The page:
August 22, 1997

Groundbreaking surgery for spina bifida performed

Groundbreaking surgery for spina bifida performed

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Dr. Joseph Bruner (left) looked on recently as Cory Meyer talked about the spina bifida procedure performed on her son, Daniel. (photo by Donna Marie Jones)

A Nashville infant born with spina bifida may have a more normal life, thanks to a first-of-its-kind surgical procedure performed while he was still nestled in his mother's womb.

The groundbreaking procedure ‹ performed at Vanderbilt University Medical Center ‹ involved opening the mother's abdomen and uterus, partially removing the fetus and sewing shut the opening over the fetus's spinal cord. Previous fetal surgery for spina bifida at VUMC and elsewhere had been perfomed endoscopically.

VUMC is one of only three medical centers in the United States doing open fetal surgery, and it is the only institution in the world performing such surgery to repair spina bifida lesions on a fetus still in its mother's womb.

The infant, Daniel Meyer, born June 12 to Cory and Scott Meyer of Nashville, still suffers from marked weakness in his lower body, but is able to flex his hips and appears to have good bladder and bowel function.

Spina bifida is the most common neurologic birth defect in the United States, occurring in 1.5 to 2 out of every 1,000 live births. Babies born with the defect have an opening in their spine, and although it is not considered to be a lethal disorder, in most cases it is severely handicapping. Babies typically have lower extremity weakness or paralysis, sensory loss, dysfunction of urinary or bowel functions, and are prone to develop hydrocephalus, or the increase of spinal fluid in the brain.

About 95 percent of babies born with spina bifida require a drainage shunt placed in the brain to help remove excess fluid.

Dr. Joseph P. Bruner, assistant professor of Obstetrics and Gynecology, is optimistic about the results of the operation, even though Daniel did also require a shunt.

Bruner is part of a team of VUMC researchers ‹ which includes Dr. Noel B. Tulipan, associate professor of Neurosurgery, and Dr. William F. Walsh, associate professor of Pediatrics ‹ testing the feasibility of the pioneering technique.

The research is a natural progression from animal studies in the mid-1980s at other institutions that looked at the exposed spinal cords of rats and monkeys and the abnormal development of the spinal cord due to those openings.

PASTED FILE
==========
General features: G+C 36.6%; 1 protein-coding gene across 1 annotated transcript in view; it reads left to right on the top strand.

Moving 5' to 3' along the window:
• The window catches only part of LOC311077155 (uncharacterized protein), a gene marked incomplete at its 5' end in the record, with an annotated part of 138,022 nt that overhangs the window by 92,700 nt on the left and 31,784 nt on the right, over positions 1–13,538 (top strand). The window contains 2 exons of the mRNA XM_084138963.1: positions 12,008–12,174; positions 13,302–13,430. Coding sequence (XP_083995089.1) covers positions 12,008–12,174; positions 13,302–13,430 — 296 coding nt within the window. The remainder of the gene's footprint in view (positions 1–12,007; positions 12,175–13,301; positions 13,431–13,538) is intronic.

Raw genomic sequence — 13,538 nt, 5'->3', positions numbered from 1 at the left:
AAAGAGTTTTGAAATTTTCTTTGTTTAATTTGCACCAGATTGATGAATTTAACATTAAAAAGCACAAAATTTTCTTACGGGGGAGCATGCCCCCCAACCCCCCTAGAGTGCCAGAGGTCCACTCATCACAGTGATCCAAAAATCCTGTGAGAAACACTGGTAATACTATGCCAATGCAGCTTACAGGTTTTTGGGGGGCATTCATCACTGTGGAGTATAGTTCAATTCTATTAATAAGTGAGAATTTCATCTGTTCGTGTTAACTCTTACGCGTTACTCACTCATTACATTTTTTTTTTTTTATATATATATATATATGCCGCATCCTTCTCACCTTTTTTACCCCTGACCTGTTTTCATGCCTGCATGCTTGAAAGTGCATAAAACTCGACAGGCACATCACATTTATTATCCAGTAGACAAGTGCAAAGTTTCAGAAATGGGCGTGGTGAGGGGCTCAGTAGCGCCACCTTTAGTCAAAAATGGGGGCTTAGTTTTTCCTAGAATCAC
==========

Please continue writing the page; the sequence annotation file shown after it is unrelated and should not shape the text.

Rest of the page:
"From these studies, researchers came up with the 'two hit' hypothesis for neurological deficits with spina bifida," Bruner said. "The first hit is the fact that the fetus has spina bifida and the spinal cord is developing in an abnormal fashion. The second hit results from the prolonged exposure of the spinal cord to amniotic fluid. These studies have been repeated in sheep and pigs and show the same thing. If you protect the spinal cord from the intrauterine environment, the baby will develop more normally. If you expose the spinal cord to the fluid, the baby will develop neurologic lesions."

This led Vanderbilt researchers first to the animal labs, then to a human study three years ago for the first attempt at fetal surgery to protect the spinal cord from the possible damaging effects of sustained exposure to amniotic fluid. That technique, now replaced by the new technique performed on Daniel, was used four times during the past three years.

Endoscopic surgery using the earlier technique was done in the second trimester, at 22 weeks of pregnancy. The spinal cord was repaired by covering the opening in the spine with a skin graft taken from the leg of the mother. The graft was sealed in place with "biologic glue" made from fibrin from the mother's blood and thrombin, a substance derived from cows.

During the procedure, Vanderbilt surgeons removed amniotic fluid surrounding the fetus and replaced it with carbon dioxide to allow them to work inside the uterus with an unobstructed view.

Of the four repairs using the previous technique, one child is almost three. He suffers from only a mild weakness in his ankles. One child is four months old with weakness in one leg. Two others have died.

In the meantime basic laboratory research at VUMC has shown that the major damage from amniotic fluid occurs late in pregnancy.

"Armed with this information, we decided that rather than trying to cover this lesion very early in pregnancy, we could wait until later," Bruner said.

The new procedure performed on Daniel is done at 28 weeks, or the third trimester.

"This means that at this point we can actually do the same procedure to repair the spine that is done after delivery in spina bifida patients. We couldn't do that at 22 weeks because the skin isn't developed enough. At 28 weeks, the skin is strong enough," Bruner said.

VUMC is authorized to do five of the new procedures to test for the feasibility of the technique. A randomized trial will most likely follow to see whether the procedure improves outcomes for these children.

"We're a long way from knowing that intrauterine surgery improves outcome. Prior studies showed that only 6 percent of children were mildly affected. Compare that to our series where two-thirds have been mildly affected and it's encouraging," Bruner said.

"But the numbers are too small at this point to prove anything."